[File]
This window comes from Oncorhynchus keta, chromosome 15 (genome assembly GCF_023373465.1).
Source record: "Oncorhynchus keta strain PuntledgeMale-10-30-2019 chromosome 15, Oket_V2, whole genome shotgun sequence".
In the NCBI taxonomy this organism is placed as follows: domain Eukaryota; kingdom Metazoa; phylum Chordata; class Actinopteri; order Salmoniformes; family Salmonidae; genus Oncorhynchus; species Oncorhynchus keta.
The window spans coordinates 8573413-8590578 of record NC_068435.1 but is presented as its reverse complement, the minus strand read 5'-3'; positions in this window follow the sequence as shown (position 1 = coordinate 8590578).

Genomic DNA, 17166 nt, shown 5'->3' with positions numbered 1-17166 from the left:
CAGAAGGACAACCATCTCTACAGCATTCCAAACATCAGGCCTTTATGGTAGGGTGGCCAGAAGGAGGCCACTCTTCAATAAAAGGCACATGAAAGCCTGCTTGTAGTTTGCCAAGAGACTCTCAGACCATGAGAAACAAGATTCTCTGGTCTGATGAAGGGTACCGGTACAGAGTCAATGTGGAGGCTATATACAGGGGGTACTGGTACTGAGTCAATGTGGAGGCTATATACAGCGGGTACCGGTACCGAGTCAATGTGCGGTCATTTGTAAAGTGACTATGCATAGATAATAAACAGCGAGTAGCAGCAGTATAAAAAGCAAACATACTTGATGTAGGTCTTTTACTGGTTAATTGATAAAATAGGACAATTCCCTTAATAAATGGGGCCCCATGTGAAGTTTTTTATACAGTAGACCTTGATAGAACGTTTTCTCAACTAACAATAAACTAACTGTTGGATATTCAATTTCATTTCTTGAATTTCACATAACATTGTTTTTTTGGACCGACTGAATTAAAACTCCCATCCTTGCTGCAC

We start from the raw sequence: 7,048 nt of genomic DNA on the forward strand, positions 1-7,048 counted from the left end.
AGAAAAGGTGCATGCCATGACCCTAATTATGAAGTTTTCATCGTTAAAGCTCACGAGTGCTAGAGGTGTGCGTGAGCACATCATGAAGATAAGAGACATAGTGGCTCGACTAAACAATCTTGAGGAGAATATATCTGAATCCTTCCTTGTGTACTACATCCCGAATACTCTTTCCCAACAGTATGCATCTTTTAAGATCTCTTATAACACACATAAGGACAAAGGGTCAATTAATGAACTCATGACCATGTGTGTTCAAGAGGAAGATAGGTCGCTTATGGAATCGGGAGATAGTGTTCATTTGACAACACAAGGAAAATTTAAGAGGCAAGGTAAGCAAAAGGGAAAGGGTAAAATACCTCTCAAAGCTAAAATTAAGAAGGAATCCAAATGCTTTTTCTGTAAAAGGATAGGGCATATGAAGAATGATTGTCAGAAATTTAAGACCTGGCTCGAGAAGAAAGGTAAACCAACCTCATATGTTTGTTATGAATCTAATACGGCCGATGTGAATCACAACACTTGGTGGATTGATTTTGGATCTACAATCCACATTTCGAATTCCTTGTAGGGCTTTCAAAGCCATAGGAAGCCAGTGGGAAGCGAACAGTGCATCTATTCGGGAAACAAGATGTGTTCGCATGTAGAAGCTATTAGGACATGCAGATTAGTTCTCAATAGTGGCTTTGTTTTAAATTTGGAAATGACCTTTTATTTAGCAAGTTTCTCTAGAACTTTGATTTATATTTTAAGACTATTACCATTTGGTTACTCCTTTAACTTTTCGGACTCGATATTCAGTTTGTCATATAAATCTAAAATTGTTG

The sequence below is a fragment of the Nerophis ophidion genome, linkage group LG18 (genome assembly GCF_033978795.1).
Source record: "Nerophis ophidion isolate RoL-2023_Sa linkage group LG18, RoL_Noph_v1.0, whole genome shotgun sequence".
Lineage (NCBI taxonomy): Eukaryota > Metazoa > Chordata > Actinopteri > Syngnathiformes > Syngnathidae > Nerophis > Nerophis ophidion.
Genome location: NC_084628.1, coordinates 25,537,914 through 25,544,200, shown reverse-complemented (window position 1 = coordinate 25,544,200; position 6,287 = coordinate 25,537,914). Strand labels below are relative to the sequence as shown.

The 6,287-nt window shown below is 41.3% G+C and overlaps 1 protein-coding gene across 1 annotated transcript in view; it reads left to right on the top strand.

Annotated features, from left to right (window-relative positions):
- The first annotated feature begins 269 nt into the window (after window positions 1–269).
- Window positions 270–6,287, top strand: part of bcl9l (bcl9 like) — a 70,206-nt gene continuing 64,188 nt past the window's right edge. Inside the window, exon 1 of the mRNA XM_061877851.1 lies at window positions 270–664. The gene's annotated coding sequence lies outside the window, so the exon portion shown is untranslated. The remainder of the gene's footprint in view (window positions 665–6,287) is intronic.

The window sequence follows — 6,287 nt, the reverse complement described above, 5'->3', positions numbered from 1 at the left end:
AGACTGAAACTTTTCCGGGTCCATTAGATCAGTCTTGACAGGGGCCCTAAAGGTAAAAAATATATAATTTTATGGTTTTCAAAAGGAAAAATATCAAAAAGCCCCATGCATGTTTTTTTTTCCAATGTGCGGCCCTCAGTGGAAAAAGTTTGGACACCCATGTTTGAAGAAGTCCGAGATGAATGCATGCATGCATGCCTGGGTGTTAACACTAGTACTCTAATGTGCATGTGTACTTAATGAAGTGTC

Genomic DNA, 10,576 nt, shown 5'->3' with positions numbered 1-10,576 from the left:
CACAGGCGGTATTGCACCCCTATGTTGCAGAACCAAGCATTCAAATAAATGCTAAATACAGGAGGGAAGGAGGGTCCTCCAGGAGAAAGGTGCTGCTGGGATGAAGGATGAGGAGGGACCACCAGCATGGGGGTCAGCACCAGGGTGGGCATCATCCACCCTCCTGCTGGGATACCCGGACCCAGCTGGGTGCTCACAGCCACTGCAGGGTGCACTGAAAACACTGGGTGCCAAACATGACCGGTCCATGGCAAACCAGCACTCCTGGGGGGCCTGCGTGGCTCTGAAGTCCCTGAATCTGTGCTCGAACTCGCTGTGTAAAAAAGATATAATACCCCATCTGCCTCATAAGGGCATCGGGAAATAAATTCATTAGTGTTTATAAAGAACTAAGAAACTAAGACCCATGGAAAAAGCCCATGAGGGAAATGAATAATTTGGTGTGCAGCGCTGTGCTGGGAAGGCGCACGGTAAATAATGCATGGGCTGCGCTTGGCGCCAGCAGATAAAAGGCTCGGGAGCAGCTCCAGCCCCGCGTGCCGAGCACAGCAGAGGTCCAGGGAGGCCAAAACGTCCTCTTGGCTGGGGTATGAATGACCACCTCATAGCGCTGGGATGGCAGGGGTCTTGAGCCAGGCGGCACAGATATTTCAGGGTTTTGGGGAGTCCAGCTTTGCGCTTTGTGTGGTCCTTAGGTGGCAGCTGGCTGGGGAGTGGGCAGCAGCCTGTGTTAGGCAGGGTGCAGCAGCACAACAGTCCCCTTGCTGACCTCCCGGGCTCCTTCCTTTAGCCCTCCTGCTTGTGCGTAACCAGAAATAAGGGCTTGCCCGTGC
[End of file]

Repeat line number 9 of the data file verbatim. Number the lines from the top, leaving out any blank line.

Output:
The sequence below is a fragment of the Nerophis ophidion genome, linkage group LG18 (genome assembly GCF_033978795.1).